Given the abundance of debate over major issues such as gun control and sequestration, it would be easy to assume Washington is pumping out issue and advocacy ads. Well, you know what they say when you assume.
Besides gun control and sequestration, there's also an end-of-the-month deadline to pass a budget to keep the government in business, the onset of Obamacare, immigration reform, and several environmental issues from the Keystone Pipeline to climate control.
So far, though, it’s been relatively quiet on the airwaves. During the first two months of the year, only about $22 million has been spent on TV ads, per some estimates.
Issue-based messaging "is a non-event," said Jack Poor, the vp of strategic planning for the TVB.
TV had high hopes for health care, Poor said. The issue is practically tailor-made for local stations because Obamacare requires states to set up health insurance exchanges. The deadline for the exchanges is this fall to give consumers choices by 2014, but many states have yet to make final decisions, let alone advertise their choices.
More surprising is that there's been so little advertising around the gun debate. Despite a controversial ad from the National Rifle Association in January that used President Obama's daughters to make a point about guards in schools, spending has been a trickle. Mayors Against Illegal Guns has been most active in Chicago, and run some ads in Washington, D.C., but overall spending has been low, per Kantar Media's Campaign Media Analysis Group.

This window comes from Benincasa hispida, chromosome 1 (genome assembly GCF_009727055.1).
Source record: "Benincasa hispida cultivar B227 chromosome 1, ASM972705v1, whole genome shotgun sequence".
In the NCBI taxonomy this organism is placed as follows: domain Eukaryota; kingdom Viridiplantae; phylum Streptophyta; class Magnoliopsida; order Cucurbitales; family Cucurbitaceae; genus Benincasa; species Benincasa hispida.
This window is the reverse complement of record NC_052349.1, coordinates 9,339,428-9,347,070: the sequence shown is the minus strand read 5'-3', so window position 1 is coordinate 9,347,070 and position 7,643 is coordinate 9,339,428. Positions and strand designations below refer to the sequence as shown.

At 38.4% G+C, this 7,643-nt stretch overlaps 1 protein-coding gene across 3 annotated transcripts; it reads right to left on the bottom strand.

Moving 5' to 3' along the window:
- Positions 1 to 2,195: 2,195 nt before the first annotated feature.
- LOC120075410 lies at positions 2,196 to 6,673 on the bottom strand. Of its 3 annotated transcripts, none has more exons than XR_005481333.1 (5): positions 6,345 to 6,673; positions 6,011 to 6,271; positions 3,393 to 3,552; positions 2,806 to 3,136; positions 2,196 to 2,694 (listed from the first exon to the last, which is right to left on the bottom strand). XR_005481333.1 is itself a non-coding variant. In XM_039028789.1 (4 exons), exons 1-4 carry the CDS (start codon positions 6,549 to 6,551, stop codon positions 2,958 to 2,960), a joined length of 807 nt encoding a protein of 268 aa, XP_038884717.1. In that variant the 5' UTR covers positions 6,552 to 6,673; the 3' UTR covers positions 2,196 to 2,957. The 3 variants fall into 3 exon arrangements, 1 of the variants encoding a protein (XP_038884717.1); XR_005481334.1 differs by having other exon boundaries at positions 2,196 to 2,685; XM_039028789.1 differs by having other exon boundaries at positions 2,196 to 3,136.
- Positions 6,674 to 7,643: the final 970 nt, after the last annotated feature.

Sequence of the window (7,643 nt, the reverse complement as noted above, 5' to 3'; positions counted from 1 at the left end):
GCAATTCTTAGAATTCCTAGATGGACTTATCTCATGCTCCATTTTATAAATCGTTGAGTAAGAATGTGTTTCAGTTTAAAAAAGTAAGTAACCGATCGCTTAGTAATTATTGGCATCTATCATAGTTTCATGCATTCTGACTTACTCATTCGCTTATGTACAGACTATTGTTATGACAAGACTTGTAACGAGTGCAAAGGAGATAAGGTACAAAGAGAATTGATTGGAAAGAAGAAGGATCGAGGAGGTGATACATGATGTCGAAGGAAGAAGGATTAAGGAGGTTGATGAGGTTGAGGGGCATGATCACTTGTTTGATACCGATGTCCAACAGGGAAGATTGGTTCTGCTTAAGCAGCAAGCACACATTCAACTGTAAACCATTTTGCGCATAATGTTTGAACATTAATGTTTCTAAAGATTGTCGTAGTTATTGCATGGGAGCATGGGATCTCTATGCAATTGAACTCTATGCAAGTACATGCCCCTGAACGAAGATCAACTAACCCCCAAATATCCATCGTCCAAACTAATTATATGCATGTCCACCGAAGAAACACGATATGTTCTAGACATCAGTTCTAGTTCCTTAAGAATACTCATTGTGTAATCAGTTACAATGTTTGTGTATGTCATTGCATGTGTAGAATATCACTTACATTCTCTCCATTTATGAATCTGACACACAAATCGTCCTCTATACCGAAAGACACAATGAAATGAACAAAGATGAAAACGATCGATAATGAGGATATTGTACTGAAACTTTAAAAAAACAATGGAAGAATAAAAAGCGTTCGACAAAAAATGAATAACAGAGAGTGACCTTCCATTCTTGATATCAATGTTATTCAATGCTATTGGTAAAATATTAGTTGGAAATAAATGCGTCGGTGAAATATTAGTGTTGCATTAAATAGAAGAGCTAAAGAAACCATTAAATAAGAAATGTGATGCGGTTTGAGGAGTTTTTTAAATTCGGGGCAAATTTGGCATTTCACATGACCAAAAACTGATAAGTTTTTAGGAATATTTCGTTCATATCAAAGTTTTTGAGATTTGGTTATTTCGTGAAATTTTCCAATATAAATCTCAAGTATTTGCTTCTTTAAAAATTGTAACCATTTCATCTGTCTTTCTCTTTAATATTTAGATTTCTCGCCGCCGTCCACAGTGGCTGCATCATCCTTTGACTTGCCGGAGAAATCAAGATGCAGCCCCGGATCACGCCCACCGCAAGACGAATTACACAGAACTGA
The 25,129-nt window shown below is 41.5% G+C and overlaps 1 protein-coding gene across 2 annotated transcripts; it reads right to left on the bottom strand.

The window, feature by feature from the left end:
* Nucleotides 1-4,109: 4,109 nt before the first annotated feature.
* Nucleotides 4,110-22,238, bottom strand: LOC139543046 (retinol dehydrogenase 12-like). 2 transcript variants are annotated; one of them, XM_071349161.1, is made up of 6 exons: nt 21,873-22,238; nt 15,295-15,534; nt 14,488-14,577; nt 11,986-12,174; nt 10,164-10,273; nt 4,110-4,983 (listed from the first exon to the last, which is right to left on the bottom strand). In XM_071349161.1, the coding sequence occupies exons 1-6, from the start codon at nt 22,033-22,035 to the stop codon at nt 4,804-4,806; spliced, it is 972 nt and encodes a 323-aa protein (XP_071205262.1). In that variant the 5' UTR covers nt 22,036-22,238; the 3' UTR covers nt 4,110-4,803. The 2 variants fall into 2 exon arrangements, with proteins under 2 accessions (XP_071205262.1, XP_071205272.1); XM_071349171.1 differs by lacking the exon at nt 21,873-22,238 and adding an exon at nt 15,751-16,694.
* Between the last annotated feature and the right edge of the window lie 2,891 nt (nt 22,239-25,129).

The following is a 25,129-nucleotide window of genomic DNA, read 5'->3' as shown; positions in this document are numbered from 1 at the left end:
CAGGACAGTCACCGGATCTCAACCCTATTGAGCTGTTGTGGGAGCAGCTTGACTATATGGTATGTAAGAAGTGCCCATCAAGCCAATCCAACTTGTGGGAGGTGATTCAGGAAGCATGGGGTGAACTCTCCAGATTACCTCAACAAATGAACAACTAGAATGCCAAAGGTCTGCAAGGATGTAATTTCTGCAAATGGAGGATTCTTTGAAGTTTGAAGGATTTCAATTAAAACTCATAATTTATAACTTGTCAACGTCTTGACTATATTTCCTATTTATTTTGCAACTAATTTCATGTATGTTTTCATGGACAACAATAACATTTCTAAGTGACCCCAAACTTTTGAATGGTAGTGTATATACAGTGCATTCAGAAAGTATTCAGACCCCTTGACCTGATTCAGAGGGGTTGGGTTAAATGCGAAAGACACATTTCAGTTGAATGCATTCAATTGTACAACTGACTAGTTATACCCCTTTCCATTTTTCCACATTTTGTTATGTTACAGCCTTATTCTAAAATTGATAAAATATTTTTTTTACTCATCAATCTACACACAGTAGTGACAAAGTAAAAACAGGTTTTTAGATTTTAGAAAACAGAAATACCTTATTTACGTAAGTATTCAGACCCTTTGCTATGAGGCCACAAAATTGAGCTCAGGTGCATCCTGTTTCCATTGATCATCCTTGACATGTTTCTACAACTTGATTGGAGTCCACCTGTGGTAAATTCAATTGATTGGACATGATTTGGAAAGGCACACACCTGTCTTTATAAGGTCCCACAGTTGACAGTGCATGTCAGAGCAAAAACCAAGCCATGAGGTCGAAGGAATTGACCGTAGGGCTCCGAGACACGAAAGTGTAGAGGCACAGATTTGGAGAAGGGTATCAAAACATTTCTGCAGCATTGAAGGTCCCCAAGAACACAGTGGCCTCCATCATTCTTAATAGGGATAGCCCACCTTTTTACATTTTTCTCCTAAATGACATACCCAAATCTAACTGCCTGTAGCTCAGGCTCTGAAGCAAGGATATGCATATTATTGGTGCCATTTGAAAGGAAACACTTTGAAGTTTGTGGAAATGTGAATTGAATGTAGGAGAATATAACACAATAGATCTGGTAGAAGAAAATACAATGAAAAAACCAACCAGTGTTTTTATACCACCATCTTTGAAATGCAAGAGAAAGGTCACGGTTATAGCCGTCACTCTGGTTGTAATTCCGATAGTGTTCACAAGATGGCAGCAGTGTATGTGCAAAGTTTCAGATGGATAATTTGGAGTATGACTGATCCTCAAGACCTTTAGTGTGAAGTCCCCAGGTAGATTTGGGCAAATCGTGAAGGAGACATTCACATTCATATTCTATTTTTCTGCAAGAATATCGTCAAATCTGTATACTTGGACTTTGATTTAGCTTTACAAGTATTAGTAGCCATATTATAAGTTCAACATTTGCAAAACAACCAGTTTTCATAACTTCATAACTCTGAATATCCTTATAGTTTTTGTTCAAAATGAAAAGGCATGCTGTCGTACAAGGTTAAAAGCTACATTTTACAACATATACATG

"Last year, MAIG ran a Super Bowl ad over network TV. This year, they ran it only in the Washington market," said CMAG vp Elizabeth Wilner.
Some issues, like fiscal issues, don't draw a lot of funding, said Bruce Haynes, a founding partner with Purple Strategies, an Alexandria, Va., public affairs firm.
But issues that often generate a lot of advertising, such as climate change and environmental matters—both leading President Obama's agenda as spelled out in his State of the Union address—are so far laying low.
Even Organizing for Action, the outside non-profit group borne of the Obama campaign, has yet to advertise, sticking to fund raising, grassroots organizing and social media.
Wilner chalked up some of the inactivity to the slow-to-act Congress and the beginning of a second term presidency. "Congress isn't really doing anything and that is never great for advocacy advertising," she said.
The lack of issue ads could also be the beginning of a trend by groups and associations, many squeezed by tighter budgets, to find more cost effective ways to get their messages out. "It's becoming more of a content proposition," Haynes said. "In the past it used to be do a 30: TV script. Now the question is how can we create an infographic and then socialize it through our owned and shared channels."
Of course for consumers, the political ad lull is probably a welcome respite after the most advertised election in history.
"People just spent a whole lot of money but the government didn't really change," Haynes said. "They've eaten the big meal, and now they'd like to take a nap."